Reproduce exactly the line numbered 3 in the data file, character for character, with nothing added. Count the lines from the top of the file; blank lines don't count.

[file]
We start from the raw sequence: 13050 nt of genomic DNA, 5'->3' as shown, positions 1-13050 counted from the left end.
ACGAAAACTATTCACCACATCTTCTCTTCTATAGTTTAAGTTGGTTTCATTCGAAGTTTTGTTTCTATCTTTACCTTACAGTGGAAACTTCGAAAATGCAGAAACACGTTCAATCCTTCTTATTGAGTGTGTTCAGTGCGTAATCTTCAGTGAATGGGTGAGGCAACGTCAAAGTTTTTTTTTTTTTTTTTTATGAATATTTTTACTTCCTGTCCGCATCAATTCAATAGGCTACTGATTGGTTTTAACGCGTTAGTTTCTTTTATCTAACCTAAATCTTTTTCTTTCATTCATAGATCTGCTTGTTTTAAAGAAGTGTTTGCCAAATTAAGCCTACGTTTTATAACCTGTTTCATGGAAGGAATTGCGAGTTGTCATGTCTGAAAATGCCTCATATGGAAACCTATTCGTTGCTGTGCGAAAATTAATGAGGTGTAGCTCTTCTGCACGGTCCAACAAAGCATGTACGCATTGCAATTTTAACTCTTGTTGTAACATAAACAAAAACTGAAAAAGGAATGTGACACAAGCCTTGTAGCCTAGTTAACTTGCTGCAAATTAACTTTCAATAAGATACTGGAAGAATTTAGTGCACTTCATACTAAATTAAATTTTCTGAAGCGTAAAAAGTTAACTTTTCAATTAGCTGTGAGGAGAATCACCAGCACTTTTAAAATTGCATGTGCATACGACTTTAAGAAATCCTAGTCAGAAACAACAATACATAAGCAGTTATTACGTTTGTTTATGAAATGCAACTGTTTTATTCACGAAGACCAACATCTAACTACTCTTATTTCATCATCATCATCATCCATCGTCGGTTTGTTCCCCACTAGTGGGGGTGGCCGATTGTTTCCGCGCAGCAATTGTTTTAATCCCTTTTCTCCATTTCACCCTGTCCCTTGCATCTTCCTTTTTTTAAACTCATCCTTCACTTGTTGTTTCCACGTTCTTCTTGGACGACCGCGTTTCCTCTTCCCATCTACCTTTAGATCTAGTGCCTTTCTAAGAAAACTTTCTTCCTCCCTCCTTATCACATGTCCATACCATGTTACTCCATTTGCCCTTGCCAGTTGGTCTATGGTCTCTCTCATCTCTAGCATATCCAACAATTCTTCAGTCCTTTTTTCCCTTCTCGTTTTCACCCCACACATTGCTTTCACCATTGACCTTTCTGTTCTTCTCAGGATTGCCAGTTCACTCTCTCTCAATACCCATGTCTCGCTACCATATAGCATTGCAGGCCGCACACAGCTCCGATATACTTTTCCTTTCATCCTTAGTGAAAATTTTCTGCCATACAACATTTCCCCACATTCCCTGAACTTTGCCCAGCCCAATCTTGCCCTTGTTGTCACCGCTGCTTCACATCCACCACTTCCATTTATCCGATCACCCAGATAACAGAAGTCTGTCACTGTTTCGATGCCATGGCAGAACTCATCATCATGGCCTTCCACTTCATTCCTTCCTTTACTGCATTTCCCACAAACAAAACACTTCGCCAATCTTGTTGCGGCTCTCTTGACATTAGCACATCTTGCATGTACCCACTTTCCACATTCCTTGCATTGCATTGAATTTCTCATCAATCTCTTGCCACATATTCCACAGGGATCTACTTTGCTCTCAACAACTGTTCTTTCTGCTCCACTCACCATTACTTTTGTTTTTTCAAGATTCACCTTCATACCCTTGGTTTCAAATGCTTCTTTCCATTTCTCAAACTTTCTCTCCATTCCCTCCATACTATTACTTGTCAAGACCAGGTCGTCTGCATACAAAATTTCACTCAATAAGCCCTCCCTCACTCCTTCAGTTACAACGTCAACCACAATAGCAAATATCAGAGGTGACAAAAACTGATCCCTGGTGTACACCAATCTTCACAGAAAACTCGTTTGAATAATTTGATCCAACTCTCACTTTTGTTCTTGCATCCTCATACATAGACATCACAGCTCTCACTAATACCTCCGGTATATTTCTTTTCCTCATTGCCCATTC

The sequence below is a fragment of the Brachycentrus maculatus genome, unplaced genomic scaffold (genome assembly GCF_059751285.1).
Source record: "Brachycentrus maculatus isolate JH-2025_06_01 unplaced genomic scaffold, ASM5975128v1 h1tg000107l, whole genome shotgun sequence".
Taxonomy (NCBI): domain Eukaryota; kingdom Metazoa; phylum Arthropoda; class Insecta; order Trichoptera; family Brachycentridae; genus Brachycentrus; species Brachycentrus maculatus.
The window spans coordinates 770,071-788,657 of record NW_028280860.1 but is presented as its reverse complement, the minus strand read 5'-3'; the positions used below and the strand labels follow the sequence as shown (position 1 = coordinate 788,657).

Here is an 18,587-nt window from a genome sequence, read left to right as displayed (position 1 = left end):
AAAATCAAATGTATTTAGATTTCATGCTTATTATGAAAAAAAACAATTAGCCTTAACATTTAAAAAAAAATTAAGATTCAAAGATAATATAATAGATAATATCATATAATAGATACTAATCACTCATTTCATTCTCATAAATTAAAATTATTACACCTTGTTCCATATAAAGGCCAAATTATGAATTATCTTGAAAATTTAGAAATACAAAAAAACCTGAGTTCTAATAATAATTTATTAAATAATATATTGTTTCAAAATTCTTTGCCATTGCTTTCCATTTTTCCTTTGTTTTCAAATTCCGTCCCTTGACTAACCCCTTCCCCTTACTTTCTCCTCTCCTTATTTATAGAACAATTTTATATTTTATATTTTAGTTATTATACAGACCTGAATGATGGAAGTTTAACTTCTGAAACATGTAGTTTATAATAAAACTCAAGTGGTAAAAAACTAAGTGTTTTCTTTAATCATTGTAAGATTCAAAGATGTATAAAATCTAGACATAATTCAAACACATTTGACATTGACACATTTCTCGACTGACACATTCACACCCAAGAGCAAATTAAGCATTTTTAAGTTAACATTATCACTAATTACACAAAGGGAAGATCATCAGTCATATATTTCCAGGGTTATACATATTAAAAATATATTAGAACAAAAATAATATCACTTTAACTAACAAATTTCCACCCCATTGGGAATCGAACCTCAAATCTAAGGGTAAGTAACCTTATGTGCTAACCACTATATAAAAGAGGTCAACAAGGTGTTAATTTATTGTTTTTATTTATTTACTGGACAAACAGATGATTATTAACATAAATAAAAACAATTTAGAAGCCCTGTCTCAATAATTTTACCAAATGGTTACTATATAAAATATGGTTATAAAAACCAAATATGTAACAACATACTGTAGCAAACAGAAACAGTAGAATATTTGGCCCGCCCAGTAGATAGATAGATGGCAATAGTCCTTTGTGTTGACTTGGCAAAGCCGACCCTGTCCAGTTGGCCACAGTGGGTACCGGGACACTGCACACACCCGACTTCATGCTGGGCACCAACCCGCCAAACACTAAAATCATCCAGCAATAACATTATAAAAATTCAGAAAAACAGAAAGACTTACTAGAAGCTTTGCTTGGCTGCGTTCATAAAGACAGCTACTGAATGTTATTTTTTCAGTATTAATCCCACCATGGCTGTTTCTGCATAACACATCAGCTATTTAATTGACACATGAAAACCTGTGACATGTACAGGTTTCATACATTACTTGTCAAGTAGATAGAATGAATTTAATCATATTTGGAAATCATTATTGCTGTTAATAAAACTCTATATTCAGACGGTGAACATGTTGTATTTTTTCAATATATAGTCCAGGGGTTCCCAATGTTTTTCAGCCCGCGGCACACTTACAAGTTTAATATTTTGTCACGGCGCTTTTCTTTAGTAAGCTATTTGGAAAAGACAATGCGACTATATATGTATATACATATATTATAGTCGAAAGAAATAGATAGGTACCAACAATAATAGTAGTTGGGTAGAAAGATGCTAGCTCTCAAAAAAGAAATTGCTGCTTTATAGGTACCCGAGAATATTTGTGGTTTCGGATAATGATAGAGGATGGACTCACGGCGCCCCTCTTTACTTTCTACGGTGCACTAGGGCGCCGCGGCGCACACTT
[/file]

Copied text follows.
The sequence below is a fragment of the Brachycentrus maculatus genome, unplaced genomic scaffold (genome assembly GCF_059751285.1).